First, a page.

آشنایی با آزادی و رشد بهره وری در چین: یک مطالعه تجربی از استان های چین
|کد مقاله||سال انتشار||مقاله انگلیسی||ترجمه فارسی||تعداد کلمات|
|11754||2011||9 صفحه PDF||سفارش دهید||محاسبه نشده|
Publisher : Elsevier - Science Direct (الزویر - ساینس دایرکت)
Journal : China Economic Review, Volume 22, Issue 3, September 2011, Pages 290–298
This paper investigates the effects of openness on China's regional productivity growth. We build a model of technology diffusion in which follower economies achieve productivity growth by taking advantage of technology spillovers from the world technology frontier. We hypothesize that China's regional productivity growth is a positive function of regional openness and a negative function of the current level of regional productivity. Empirical analysis in this paper focuses on how openness affects productivity growth in the Chinese provinces. We examine two effects of openness on regional productivity growth in China: the direct growth effect and the convergence effect. By using a variety of panel data regression techniques, we show that the direct growth effect of openness is the main effect while the convergence effect is insignificant. The findings of this paper lend strong support to the claim that the opening-up of China promotes the country's economic growth.
Thanks to various economic reforms and the open-door policy since 1978, China achieved rapid economic growth with an average annual rate of over 9% during 1978–2005, the highest in the world in that period. It is widely argued that, to a large extent, China's economic success in the past three decades can be attributed to the country's radical initiatives encouraging openness to foreign trade and inward flows of foreign direct investment (FDI). Before 1978, China was an almost isolated economy and had little foreign trade with the rest of the world. In 1978, however, the Chinese central government formally adopted the “opening-to-the-outside-world” principle as a national policy. Since then, the trade to GDP ratio quadrupled from a mere 8.5% in 1978 to 36.5% in 1999. The country also transformed itself from one with virtually no foreign-invested firms in 1978 to the largest developing-country destination for FDI: by the end of 2005, the accumulated FDI in China was 622 billion US dollars. Does openness promote economic growth? Significant disagreement on this particular question exists although the causal relationship between the two has been the subject of a voluminous literature. Some growth theories suggest that openness to foreign trade raises a country's level of technology. Trade provides access to new technology embodied in imported goods, enlarges the market faced by domestic producers so that they could raise their returns to innovations, and promotes the country's specialization in research-intensive production (Harrison, 1996). However, increased competition from foreign countries may as well discourage innovations of domestic producers by lowering their expected profits. Lucas, 1988, Grossman and Helpman, 1991a, Grossman and Helpman, 1991b, Young, 1991 and Rivera-Batiz and Xie, 1993 show that economic integration, while being able to raise the worldwide growth rate, may adversely affect individual countries even if trading partners have considerably different technologies and endowments (Sarkar, 2007 and Yanikkaya, 2003). Since the early 1980s, through a controlled effort to open up the economy selectively to trade and FDI, China has gradually transformed itself into a major trading nation and FDI recipient in the world. However, the degree of participation in foreign trade varies greatly from one province to another. FDI inflows are also highly unevenly distributed across provinces. In this paper, we take advantage of the large cross-province variation in the degree of openness to investigate its effects on productivity growth (and hence on income growth) across the Chinese provinces. We are interested in how openness affects productivity growth in different regions in China. As will be illustrated by the model of this paper, there are two potential channels through which regional openness may affect regional productivity growth in China. First, openness may have a direct growth effect on China's regional productivity. According to our model, this effect is not associated with the size of the productivity gap between a Chinese region and the world technology frontier. This is an effect of openness that is not directly related to the speed of technology convergence across the Chinese regions. In other words, this effect is a general growth effect of openness on regional productivity that does not directly involve the catch-up tendency of backward regions driven by openness. Second, openness may have a catch-up effect on regional productivity for backward regions. Openness exerts this catch-up effect (or convergence effect) by increasing the speed of productivity (technology) convergence across different regions in China. Productivity growth related to this effect of openness is dependent on the technology gap between a Chinese region and the world technology frontier. Our empirical results in this paper show that the first effect above is the main channel through which openness affects productivity growth across different regions in China while the second effect is insignificant. The rest of this paper is organized as follows. In Section 2, we calculate levels of productivity for the Chinese provinces and provide a discussion of cross-province differences in productivity. Our levels accounting and decomposition exercise in this section shows that cross-province differences in growth rates of per worker output are mainly driven by the differences in productivity growth rates across the Chinese provinces. In Section 3, we present our theoretical model on which our subsequent empirical analysis will be based. This theoretical model explicitly distinguishes two different channels through which openness may affect regional productivity. In Section 4, we carry out our econometric analysis and present regression results. Our results show that the direct growth effect of openness is the main effect while the convergence effect of openness is insignificant. In Section 5, we check the robustness of our estimation results, and finally, Section 6 concludes.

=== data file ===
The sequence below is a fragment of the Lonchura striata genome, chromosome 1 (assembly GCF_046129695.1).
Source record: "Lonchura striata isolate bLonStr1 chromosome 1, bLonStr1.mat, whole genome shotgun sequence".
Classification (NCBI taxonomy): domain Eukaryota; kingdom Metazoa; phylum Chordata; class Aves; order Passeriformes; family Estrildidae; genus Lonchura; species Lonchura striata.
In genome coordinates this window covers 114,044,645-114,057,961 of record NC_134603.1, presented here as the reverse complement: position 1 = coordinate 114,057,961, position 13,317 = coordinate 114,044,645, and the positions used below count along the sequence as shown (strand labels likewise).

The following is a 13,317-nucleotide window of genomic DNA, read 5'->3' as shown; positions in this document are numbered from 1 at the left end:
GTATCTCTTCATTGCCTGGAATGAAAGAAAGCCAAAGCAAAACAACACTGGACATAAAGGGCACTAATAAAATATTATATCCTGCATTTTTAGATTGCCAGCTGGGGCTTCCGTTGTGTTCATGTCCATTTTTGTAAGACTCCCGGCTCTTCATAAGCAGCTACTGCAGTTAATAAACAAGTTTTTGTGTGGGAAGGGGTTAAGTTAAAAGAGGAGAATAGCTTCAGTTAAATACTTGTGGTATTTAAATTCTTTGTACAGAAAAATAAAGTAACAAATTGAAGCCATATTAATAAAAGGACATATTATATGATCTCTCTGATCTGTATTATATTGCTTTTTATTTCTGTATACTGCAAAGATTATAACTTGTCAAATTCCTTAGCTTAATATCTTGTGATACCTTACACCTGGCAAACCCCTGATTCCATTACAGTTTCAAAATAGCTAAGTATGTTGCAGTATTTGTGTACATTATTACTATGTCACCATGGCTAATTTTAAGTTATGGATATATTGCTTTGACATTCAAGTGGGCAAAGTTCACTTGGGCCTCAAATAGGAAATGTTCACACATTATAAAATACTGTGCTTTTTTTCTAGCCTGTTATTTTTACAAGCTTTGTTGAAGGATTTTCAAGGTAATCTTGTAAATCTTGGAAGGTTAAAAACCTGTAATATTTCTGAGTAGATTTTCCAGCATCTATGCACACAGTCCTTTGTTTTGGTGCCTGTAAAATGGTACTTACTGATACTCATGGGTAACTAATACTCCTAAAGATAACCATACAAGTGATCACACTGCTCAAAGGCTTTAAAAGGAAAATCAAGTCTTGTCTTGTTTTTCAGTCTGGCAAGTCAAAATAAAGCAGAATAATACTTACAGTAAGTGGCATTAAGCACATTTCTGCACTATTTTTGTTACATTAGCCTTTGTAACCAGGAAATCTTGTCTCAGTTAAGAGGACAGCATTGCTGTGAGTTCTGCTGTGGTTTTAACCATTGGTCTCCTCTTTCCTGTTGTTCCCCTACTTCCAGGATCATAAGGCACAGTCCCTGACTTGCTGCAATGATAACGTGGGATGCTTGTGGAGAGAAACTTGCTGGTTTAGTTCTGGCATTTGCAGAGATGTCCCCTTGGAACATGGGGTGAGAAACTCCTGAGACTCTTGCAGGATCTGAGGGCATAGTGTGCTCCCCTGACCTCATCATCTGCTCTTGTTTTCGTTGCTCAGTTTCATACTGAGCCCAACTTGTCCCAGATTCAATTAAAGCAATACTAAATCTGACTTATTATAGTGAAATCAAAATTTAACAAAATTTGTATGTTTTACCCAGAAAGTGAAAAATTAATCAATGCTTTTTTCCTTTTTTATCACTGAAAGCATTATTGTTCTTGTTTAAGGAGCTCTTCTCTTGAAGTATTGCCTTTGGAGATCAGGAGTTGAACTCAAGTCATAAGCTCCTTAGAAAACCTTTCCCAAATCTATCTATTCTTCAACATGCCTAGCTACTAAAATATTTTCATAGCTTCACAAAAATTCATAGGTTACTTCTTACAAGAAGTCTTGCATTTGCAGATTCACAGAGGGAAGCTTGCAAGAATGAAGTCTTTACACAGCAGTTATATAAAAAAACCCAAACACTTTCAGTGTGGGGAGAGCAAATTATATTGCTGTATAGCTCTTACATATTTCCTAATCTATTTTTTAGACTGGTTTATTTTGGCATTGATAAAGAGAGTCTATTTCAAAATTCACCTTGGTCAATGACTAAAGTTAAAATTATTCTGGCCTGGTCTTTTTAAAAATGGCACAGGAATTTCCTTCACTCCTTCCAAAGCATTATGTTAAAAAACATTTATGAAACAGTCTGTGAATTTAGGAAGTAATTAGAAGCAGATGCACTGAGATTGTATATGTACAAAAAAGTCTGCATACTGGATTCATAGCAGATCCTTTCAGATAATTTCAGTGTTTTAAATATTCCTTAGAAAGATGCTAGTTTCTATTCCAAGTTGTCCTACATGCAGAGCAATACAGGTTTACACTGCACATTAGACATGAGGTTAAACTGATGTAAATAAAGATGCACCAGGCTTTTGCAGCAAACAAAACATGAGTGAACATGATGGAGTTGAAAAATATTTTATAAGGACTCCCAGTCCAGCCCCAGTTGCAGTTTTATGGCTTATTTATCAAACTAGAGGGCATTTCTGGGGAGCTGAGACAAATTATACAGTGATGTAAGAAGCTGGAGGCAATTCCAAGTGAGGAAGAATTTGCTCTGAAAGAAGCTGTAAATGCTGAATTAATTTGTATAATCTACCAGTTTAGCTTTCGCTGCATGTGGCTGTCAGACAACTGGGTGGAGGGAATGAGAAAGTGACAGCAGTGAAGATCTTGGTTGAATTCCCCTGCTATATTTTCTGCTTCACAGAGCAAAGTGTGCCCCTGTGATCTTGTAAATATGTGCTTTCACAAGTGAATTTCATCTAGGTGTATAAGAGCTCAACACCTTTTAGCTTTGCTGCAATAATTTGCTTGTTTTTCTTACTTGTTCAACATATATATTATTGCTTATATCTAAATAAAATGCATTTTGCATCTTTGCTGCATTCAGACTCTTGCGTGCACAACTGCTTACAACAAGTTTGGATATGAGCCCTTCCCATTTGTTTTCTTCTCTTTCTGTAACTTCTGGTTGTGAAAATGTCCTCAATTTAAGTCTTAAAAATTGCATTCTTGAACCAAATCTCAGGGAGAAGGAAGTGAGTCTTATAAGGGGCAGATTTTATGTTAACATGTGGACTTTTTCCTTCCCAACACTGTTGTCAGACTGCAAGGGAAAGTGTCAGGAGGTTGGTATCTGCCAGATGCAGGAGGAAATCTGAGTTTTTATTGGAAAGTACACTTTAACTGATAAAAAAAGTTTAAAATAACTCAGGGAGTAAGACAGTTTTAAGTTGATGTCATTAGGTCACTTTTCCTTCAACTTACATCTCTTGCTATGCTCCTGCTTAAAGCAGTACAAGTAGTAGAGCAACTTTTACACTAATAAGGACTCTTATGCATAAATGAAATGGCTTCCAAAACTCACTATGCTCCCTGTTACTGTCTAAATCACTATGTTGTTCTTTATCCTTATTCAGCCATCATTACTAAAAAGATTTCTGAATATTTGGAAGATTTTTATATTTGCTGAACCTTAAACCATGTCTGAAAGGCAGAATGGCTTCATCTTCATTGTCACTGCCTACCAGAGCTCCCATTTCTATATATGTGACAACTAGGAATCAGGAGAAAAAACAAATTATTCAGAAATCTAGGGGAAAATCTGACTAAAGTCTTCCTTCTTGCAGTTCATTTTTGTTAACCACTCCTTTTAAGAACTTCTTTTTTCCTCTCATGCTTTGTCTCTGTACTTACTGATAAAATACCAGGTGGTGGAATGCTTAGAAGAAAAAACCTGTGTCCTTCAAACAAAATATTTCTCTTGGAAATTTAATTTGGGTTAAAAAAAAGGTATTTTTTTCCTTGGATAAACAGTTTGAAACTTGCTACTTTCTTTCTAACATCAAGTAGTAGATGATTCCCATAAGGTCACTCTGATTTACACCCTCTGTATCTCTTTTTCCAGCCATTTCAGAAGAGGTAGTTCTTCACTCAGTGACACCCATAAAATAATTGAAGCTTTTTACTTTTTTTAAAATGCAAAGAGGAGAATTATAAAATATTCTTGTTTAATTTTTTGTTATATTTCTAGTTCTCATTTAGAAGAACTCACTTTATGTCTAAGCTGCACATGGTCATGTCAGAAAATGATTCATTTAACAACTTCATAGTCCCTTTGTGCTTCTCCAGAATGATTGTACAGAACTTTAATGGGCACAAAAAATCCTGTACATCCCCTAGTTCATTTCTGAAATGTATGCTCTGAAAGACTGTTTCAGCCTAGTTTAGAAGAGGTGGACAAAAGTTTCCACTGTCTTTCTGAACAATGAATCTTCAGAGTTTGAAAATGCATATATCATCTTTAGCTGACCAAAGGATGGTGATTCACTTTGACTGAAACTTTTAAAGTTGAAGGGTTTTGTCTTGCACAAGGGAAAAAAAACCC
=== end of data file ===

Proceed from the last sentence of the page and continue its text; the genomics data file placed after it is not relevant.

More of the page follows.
نتیجه گیری انگلیسی
The major goal of this paper is to empirically investigate whether and, more importantly, how regional openness has causal effects on regional productivity growth, and whether there is a related conditional convergence in productivity across the Chinese provinces. Our model, in line with the ideas of Lucas (2009), is one about follower economies imitating technological innovations from leader economies. Our hypothesis is that regional productivity growth is a positive function of regional openness and a negative function of the current level of regional productivity. This point is supported by our empirical analysis. Our regressions show that there is a large positive effect of regional openness on regional productivity growth. Our results also show that there exists strong conditional convergence (conditional on the degree of openness as well as on the time-invariant province heterogeneity) in productivity levels across the Chinese provinces. The contribution of this study is twofold. First, in addition to complementing evidence from cross-country studies, this paper adds to the empirical growth literature by presenting evidence specifically from regions within China. Second, the empirical results of this study improve our understanding of the role of openness in regional growth of China. By using a variety of panel data techniques, this study explicitly examines how openness exerts its effects on regional productivity growth in China. The main findings of this study lend strong support to the claim that openness promotes growth in China.